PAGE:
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Straight edge: How one 46-second song started a 35-year movement

No drugs, no booze…just “positive mental attitude” and lots of testosterone

“I’m a person just like you, but I’ve got better things to do, than sit around and fuck my head, hang out with the living dead, snort white shit up my nose, pass out at the shows, I don’t even think about speed, that’s something I just don’t need, I’ve got the straight edge.”

Those are the words of Ian Mackaye, frontman of the seminal Washington DC hardcore band Minor Threat, in 1981. The loud, pissed off 46-second track, which appeared on the band’s eponymous debut 7”, quickly took on a life of its own, and went on to become the anthem of an international movement.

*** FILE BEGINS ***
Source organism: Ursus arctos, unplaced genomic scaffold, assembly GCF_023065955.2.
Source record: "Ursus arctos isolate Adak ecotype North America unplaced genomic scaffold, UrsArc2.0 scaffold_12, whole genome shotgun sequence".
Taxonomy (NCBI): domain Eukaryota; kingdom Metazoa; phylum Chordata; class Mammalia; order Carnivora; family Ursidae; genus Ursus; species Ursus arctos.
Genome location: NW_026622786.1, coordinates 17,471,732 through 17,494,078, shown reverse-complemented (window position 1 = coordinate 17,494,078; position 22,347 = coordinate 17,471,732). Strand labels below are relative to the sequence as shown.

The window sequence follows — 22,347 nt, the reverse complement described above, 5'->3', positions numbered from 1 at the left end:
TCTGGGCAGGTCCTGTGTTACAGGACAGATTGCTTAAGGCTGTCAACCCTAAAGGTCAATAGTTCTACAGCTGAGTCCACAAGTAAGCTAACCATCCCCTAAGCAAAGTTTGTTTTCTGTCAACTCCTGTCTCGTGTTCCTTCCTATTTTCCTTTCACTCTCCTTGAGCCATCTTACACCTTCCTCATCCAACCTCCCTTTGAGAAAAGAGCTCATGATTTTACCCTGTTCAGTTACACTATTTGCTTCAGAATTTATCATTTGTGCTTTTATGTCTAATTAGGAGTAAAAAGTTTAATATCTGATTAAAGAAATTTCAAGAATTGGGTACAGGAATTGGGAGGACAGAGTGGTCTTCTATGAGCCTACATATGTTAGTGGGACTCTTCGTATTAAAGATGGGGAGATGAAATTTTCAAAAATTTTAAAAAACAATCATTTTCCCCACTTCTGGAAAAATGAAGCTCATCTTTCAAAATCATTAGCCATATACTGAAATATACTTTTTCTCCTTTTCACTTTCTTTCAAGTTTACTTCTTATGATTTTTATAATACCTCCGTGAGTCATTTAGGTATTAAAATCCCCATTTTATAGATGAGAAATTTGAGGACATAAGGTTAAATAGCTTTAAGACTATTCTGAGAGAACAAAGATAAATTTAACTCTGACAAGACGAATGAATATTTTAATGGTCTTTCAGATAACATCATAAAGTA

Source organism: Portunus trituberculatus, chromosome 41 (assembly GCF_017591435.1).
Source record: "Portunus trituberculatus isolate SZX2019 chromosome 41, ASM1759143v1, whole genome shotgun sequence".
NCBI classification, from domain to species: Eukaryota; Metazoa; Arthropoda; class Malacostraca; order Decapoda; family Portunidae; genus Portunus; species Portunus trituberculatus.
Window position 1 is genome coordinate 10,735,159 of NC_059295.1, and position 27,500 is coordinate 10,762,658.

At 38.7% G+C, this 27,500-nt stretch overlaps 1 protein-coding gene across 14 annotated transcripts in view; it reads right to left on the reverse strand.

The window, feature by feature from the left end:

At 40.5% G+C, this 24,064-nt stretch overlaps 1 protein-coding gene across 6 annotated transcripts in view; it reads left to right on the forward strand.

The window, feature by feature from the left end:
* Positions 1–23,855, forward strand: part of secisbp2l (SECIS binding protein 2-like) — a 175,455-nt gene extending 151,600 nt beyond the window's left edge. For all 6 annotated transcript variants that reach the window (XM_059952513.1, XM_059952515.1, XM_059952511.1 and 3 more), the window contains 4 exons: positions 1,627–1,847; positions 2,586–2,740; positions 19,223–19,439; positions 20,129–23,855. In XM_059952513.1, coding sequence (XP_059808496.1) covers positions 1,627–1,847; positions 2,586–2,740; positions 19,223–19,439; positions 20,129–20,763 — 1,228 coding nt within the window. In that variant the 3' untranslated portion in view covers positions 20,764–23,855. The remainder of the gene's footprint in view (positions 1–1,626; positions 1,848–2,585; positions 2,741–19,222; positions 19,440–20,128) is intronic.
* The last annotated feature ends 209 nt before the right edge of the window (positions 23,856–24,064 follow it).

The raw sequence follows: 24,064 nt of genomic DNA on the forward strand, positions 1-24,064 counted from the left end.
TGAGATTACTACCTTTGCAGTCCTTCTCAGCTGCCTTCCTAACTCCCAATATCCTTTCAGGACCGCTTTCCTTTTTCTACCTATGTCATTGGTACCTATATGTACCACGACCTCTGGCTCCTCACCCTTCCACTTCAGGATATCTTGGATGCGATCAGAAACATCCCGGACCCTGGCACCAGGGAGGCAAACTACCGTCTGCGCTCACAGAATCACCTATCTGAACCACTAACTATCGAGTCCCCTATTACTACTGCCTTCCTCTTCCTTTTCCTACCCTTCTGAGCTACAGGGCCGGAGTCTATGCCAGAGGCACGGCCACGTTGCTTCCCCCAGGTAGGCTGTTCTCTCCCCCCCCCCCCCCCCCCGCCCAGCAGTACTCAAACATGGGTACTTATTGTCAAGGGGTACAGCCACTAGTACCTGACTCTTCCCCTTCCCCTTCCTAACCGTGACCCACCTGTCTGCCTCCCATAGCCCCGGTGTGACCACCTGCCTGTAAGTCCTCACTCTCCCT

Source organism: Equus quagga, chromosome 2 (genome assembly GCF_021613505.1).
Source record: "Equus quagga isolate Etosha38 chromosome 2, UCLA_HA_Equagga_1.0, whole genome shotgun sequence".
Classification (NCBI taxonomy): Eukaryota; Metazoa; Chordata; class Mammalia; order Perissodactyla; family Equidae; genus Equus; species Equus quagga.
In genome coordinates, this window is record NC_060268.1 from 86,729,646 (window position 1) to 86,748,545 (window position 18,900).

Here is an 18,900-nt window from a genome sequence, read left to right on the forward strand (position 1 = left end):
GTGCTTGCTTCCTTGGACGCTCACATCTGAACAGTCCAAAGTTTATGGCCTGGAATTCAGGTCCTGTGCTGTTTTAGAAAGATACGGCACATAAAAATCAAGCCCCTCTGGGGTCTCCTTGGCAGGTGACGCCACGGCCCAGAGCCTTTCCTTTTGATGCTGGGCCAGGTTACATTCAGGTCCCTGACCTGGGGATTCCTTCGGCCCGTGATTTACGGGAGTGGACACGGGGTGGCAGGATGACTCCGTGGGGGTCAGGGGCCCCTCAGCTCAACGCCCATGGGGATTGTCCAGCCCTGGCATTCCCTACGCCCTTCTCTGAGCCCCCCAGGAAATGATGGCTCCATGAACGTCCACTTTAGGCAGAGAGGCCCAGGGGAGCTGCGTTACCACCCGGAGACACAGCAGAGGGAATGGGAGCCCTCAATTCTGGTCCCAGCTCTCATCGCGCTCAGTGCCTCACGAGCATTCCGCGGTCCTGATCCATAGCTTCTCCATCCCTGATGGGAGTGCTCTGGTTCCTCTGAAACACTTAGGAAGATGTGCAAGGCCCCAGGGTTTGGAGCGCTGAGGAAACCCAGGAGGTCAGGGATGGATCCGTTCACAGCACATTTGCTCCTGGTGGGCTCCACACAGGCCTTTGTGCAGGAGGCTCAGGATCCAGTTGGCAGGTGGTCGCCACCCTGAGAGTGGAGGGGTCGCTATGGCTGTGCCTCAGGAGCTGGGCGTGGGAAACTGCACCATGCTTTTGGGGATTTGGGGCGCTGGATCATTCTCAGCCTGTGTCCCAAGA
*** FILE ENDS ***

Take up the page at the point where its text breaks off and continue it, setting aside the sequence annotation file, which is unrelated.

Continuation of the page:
Straight edge — abstinence from alcohol, drugs, nicotine, and in some cases promiscuous sex — is a self-imposed label that alienated young punks, nerds, and other outcasts have chosen for themselves for more than three decades, starting in the early 1980s and continuing through today. Straight edge kids are recognizable by the letter X, which is often emblazoned on their clothing or Sharpied on the backs of their hands. (It’s a symbol adapted from the pre-wristband era, when doormen at bars and clubs flagged underage patrons by marking their hands with x’s.)

Read the full article here

Mother, wife, small business owner.

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